• Best evidence of an asset’s FAIR VALUE (less costs to sell) is a price in a binding sale in an arm’s length transaction, adjusted incremental costs that would be directly attributable to the disposal of the asset. Consider:
        • Binding sales agreement; or
        • Comparable companies and Transactions involving similar companies (MARKET APPROACH)
      • The expected present value of the future cash flows derived from the asset (DCF APPROACH) should be used in assessing the VALUE IN USE
  • 19. Cash Generating Unit Valuations (2)
    • MARKET APPROACH – Key Elements and Considerations
      • Typical methodologies
        • Comparable public companies
        • Comparable transactions
      • Valuation multiples
        • Market value of “Invested Capital” to revenue, EBITDA, or EBIT
        • Market value of “Equity” to net income, or BV of tangible net equity
  • 20. Intangible Asset Valuations (1)
    • Recognition as part of a business combination
      • Recognised separately if it meets the following criteria:
        • Separately identifiable (i.e. capable of being separated or divided from the entity and sold, transferred, licensed, rented, or exchanged – either individually or together with a related contract, asset or liability)
        • Controlled by the entity (arises from contractual or other legal rights, regardless of whether those rights are transferable or separable from the entity or from other rights and obligations)
        • A source of future economic benefits
        • Fair value can be measured reliably
      • Useful list of “Illustrative Examples” of types intangibles is provided with IFRS 3 – similar to SFAS 141
      • Determination will ultimately be based on the facts and circumstances of each individual business combination
  • 21. Intangible Asset Valuations (2)
    • Intangible Asset Valuations
      • Market Approach
        • Comparable transaction
      • Income Approach
        • Relief-from-royalty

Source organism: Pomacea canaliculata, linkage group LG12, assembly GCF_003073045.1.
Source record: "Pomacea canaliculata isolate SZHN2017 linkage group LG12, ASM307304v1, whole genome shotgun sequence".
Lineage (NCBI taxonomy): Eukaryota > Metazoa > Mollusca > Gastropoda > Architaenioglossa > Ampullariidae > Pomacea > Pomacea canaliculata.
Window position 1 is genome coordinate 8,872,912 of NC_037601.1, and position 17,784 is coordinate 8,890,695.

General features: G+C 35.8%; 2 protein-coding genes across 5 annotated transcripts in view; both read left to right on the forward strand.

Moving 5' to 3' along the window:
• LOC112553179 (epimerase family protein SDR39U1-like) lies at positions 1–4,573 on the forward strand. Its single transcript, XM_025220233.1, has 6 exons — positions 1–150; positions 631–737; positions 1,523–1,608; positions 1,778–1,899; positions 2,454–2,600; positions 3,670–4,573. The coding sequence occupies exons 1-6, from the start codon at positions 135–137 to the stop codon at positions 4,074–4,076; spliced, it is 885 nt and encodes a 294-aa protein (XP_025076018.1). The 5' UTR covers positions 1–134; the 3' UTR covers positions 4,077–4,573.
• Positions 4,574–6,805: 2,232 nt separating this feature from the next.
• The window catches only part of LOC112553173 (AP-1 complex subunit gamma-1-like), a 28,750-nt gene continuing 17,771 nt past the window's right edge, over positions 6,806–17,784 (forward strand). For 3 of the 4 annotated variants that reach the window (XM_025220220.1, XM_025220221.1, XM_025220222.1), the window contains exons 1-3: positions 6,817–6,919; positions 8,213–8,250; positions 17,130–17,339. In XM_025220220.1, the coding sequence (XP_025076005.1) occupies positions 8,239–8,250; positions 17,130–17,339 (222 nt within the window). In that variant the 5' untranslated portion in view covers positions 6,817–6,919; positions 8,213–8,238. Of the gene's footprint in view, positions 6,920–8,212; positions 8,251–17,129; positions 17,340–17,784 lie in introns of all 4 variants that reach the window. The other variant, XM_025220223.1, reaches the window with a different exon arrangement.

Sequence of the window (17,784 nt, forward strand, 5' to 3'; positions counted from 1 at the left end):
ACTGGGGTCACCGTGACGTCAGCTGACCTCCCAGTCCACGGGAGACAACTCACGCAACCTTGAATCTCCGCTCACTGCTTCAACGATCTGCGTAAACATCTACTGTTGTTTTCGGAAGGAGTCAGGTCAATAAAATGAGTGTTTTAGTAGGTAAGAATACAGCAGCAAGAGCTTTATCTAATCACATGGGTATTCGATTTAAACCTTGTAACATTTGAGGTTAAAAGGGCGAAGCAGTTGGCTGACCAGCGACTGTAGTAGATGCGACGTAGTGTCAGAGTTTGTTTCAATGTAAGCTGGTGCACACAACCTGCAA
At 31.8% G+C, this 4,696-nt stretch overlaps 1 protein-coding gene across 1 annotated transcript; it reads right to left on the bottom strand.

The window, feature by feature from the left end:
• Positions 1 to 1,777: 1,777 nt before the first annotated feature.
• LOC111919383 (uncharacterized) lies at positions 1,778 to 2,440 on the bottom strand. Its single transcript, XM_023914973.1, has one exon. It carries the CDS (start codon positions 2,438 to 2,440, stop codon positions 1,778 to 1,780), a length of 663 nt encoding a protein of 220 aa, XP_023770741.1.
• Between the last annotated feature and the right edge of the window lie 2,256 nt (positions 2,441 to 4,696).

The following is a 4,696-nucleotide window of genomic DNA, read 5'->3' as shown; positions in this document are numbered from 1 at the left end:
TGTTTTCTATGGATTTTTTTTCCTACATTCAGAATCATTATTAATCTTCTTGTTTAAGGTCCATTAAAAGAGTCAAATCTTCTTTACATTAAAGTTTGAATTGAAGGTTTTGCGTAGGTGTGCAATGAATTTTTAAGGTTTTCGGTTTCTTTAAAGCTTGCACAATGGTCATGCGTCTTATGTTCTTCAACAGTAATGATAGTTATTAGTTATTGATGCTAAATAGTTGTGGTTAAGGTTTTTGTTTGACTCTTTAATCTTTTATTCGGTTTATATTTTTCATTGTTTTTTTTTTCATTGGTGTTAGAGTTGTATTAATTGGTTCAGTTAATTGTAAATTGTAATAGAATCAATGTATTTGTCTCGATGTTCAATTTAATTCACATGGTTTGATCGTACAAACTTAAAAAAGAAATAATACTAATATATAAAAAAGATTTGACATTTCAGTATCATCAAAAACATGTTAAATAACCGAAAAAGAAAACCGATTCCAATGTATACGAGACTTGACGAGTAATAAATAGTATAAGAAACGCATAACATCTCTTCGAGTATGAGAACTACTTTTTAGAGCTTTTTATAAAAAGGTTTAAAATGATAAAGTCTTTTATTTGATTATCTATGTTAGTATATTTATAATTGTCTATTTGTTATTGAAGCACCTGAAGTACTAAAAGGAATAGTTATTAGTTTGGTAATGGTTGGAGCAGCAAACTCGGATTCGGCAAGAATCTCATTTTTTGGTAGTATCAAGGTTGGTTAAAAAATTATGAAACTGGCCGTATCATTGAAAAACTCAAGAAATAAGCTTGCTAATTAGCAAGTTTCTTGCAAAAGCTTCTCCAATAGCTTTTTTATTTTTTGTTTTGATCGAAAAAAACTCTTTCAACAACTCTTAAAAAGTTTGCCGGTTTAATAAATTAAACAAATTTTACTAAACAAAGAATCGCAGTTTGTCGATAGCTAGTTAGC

• Discounted cash flow
        • Cost-savings
      • Cost Approach
        • Replacement cost
  • 22. Documentation Guidelines
    • Key Elements of Valuation Documentation
      • Description of the CGU
        • Nature of operations
        • Consider value drivers
      • Financial analysis with respect to the CGU
        • Financial condition
        • Profitability and earnings capacity
        • Available documentation regarding forecasts
  • 23. Documentation Guidelines
    • Key Elements of Valuation Documentation (cont.)
      • Supporting calculations consistent with generally accepted valuation procedures for each valuation method adopted
      • Sufficient documentation of key assumptions and sources of data
      • Rationale for conclusion and rationalisation of various indications of value – global sense check
  • 24. Closing Observations
    • Appropriate valuation methodologies should be carefully selected and consistently applied over time
    • Whether a particular fair value measurement is prepared internally or with the assistance of a third-party specialist, the level of documentation to support the conclusions of the entity is expected to be similar
    • It’s a subjective and difficult area – so please consult with the appropriate specialists
  • 25. Tax Effect of Business Combination
    • Fair value of assets and liabilities may result in deferred tax asset or liability
    • If asset or liability is not recognized which subsequently is incurred or realized then:
    • recognize benefit expense in P&L
    • adjust carrying value of goodwill through P&L
  • 26. Transition – Current IFRS User
    • Applies to transactions for which agreement date is on or after 31 March 2004
    • In the first reporting period beginning on or after 31 March 2004
      • Discontinue amortisation of goodwill in first reporting period after
      • Eliminate carrying amount of goodwill amortisation against goodwill
      • Test carrying amount of goodwill for impairment
      • Reclassify intangibles recognised in previous business combinations that do not meet the recognition criteria to goodwill
    • Early adoption can only be achieved in conjunction with early adoption of revised IAS 36 and IAS 38
    • Transitional requirements should be applied in respect of goodwill arising from joint ventures and associates
  • 27. Transition – First-Time Adopter
    • Not required to restate prior business combinations accounted for under a standard different from the IFRS applicable at the date of reporting.
    • Still need to eliminate assets and liabilities that do not meet the recognition criteria under IFRS outside of a business combination (adjustment to goodwill).
    • If subsidiary has not been consolidated under previous GAAP, restate assets and liabilities in accordance with IFRS
    • Test goodwill in opening IFRS balance sheet for impairment.
    • Must account for all business combinations after date of transition in accordance with IFRS 3
  • 28.
    • THANK YOU